Commentary: Current Public School Funding Is Unwisely Idolized

Published June 1, 2005

Each season of the hugely popular Fox television series American Idol starts with a few episodes featuring talent-challenged but very entertaining contestants taking their shot at pop superstardom. Think of William Hung, who earned his 15 minutes of fame by butchering Ricky Martin tunes.

By the end of the season, the program has discarded the less-gifted vocalists and found a new winner–a talented singer with an entire career ahead, chosen through national call-in votes.

While much less entertaining than American Idol‘s evaluation process, the Bush administration recently conducted a merit-based evaluation of the effectiveness of taxpayer-funded federal education programs. As a result, 48 programs were voted off the taxpayer payroll.

Even with the cuts, Bush plans to spend more than $56 billion on education in 2006, which means K-12 education funding will have increased by 51 percent since 2001.

Believe it or not, states have had a difficult time spending their federal increases. Inept bureaucratic budgeting processes at the state and district levels let the funding lapse rather than redirecting the money to local classrooms. At the beginning of 2004, states had $5.75 billion in unspent federal education funding that had accumulated between 2000 and 2003; today, that figure tops $6 billion.

Unfortunately, while President George W. Bush tries to play the role of brutally honest Simon Cowell, sending programs packing and sticking to his cuts, it is likely Congress will be much more like Paula Abdul, saying words that soothe but mean very little, while keeping ineffective programs alive. The Senate recently added $5.4 billion in education spending to its budget.

Dial “P” for “Pork”

Congress has a long history of continually funding questionable education programs. The 2005 appropriations bill contained more than 1,200 education pork projects, according to The Heritage Foundation. Among them were $450,000 of taxpayer money for a Baseball Hall of Fame outreach program using distance learning to teach students about baseball history; $25,000 for a study of mariachi music; and $725,000 for the Please Touch Museum in Philadelphia.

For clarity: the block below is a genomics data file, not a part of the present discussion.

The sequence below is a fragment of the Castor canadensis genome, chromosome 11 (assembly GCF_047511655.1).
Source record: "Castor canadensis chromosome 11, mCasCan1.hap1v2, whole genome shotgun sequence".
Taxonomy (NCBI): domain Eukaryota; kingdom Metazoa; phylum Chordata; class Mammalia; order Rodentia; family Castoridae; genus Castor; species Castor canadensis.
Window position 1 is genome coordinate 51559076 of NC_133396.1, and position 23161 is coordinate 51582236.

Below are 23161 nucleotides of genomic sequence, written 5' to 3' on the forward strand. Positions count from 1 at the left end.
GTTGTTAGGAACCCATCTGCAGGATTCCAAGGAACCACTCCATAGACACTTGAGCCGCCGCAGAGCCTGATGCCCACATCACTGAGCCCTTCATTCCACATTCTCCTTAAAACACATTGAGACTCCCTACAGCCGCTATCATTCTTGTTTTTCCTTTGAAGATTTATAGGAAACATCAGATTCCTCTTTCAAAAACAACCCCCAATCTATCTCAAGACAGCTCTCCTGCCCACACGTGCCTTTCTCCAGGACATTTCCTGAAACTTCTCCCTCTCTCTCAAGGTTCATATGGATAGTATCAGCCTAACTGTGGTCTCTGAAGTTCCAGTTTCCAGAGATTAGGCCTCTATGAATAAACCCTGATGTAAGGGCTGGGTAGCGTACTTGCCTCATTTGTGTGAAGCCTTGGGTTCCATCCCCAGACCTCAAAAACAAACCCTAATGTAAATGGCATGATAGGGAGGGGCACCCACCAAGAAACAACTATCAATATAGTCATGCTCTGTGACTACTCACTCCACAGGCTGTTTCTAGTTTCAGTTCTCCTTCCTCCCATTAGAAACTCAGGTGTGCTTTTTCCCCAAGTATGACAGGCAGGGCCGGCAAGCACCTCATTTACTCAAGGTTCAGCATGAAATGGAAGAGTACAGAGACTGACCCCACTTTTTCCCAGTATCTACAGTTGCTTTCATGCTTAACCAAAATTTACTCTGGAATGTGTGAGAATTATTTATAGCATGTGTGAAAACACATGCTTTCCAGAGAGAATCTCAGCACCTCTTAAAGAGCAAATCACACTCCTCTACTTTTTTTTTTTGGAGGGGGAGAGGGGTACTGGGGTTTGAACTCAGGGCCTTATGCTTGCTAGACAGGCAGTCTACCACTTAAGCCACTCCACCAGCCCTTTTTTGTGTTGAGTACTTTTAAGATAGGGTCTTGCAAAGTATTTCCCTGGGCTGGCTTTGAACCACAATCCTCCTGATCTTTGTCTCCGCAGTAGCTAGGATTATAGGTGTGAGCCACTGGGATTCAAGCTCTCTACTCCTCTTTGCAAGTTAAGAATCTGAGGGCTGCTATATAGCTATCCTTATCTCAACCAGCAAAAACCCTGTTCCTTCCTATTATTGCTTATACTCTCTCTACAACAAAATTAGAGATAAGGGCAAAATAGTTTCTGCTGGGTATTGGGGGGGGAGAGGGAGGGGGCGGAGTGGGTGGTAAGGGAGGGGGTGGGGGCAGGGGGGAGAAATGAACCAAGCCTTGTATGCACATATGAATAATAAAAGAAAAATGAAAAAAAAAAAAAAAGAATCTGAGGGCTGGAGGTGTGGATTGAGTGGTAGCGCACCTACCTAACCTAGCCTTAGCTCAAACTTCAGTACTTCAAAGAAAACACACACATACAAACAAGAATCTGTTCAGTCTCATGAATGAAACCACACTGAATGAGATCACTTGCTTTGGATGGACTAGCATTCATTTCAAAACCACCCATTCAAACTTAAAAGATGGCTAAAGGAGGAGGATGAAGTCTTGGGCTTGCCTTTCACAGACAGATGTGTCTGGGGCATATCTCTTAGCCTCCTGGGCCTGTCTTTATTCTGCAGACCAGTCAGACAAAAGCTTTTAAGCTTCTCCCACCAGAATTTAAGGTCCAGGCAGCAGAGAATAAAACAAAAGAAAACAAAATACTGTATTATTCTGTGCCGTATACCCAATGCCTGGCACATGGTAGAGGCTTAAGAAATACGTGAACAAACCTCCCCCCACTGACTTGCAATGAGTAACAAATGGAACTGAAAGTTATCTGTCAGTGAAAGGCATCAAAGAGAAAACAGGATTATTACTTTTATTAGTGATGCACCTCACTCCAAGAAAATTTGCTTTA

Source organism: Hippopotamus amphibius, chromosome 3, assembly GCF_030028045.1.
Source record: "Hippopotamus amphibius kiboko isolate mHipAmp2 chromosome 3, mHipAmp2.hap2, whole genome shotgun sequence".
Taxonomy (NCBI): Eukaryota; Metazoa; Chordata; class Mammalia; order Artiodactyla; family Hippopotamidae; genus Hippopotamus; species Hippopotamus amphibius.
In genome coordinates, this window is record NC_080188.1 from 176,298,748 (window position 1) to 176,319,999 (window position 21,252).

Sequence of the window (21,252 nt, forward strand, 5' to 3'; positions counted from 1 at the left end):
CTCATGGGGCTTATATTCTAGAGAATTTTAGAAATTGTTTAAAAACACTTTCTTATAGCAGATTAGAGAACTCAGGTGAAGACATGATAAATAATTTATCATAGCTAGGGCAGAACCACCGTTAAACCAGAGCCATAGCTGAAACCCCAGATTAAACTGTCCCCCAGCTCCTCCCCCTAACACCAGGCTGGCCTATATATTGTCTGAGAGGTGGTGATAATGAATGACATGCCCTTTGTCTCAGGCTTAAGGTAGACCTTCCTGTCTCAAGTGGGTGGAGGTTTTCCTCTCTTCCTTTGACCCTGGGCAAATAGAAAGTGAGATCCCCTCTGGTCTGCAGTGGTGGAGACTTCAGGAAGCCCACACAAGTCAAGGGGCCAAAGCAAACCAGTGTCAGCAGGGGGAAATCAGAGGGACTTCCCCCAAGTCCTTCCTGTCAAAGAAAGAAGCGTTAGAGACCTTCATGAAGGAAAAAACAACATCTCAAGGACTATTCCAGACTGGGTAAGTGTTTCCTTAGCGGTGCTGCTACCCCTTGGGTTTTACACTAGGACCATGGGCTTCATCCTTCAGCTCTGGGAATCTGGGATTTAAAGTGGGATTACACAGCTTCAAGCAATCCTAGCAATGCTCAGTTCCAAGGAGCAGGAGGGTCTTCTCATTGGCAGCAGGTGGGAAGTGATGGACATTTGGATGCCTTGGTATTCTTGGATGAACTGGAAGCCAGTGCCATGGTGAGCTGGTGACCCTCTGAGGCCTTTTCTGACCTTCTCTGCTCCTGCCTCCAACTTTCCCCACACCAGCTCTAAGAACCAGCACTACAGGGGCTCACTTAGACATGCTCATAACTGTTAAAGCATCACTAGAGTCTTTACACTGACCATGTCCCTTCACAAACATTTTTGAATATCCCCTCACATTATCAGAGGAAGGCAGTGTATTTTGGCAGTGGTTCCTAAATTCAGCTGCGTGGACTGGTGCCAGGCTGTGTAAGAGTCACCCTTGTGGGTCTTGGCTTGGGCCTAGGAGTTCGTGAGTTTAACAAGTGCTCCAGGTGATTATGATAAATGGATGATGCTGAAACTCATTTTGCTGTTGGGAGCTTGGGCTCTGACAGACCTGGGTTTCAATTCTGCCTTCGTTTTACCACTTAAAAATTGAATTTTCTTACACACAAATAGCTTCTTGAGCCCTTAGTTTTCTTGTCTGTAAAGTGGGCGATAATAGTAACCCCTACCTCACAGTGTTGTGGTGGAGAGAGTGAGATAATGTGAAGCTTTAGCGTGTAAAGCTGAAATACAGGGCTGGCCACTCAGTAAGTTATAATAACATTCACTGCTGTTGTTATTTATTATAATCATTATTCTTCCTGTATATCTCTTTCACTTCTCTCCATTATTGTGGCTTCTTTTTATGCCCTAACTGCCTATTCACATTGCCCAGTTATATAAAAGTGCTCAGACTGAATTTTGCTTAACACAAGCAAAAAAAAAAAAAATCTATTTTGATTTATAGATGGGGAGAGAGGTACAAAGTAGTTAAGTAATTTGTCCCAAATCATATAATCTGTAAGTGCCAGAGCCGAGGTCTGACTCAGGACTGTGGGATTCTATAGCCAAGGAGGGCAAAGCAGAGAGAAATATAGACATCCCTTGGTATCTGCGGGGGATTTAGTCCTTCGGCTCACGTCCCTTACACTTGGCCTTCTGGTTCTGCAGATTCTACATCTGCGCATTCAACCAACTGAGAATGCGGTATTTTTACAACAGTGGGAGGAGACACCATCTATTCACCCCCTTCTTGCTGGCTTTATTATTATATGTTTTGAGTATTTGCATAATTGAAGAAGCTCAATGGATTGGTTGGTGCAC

The beneficiaries of these pork projects won’t go quietly, but will instead proclaim Bush is “gutting education” and will howl with indignation about the value they provide to American children. A cable news channel recently ran an emotional story on plans to cut Even Start, a 15-year-old, $225 million federal literacy program for low-income families. Three separate evaluations have shown the program is not succeeding.

Similarly, there has been an outcry over plans to eliminate the $500 million Enhancing Education through Technology state block-grant program, which supporters call the primary source of federal funding for school technology. Their assertion is ridiculous in light of the fact that another federal program, E-Rate, provides schools with more than $2 billion each year in technology grants.

No Choice Allowed

On American Idol, the public can vote for its favorite contestant. But unless they can afford the tuition for a private school, American parents don’t get to choose their children’s school. They cannot send their children to whichever local public school provides the best education.

Bush’s 2006 education budget takes money from failing programs and moves it to help ensure students and parents have more meaningful choices and educational opportunities–including $50 million that will fund new school choice programs providing competitive awards to states, school districts, and community-based nonprofit organizations that provide low-income parents with more opportunities to transfer their children to higher-performing schools. Bush also provided $219 million to support new charter schools that would give parents another alternative to failing public schools.

Singing talent and tax dollars are both scarce resources. The only way to ensure education dollars are spent on effective programs is to evaluate the evidence. Education programs should have to demonstrate tangible results if they want to hear, “You’re through to the next round.”

Lisa Snell ([email protected]) is education director of the Reason Foundation in Los Angeles. This oped originally appeared in the April 10 edition of the Orange County Register and is reprinted with permission.